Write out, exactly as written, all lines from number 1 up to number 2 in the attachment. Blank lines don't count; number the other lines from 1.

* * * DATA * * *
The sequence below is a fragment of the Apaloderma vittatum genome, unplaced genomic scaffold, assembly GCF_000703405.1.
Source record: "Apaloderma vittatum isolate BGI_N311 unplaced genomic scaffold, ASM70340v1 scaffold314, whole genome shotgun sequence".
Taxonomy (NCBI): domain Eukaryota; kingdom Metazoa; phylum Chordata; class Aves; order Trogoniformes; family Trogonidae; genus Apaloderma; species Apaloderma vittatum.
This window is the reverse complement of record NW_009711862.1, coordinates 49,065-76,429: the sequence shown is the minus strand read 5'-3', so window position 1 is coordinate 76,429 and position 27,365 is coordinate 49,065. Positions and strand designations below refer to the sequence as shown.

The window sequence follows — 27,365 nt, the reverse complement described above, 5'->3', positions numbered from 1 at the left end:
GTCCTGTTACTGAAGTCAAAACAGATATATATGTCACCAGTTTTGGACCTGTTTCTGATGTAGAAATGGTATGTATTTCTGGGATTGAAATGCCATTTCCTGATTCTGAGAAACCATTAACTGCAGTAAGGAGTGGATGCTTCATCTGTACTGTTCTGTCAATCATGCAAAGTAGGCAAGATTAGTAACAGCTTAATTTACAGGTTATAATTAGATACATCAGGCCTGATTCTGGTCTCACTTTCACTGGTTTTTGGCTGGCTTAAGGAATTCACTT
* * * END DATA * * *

The sequence below is a fragment of the Apaloderma vittatum genome, unplaced genomic scaffold, assembly GCF_000703405.1.
Source record: "Apaloderma vittatum isolate BGI_N311 unplaced genomic scaffold, ASM70340v1 scaffold314, whole genome shotgun sequence".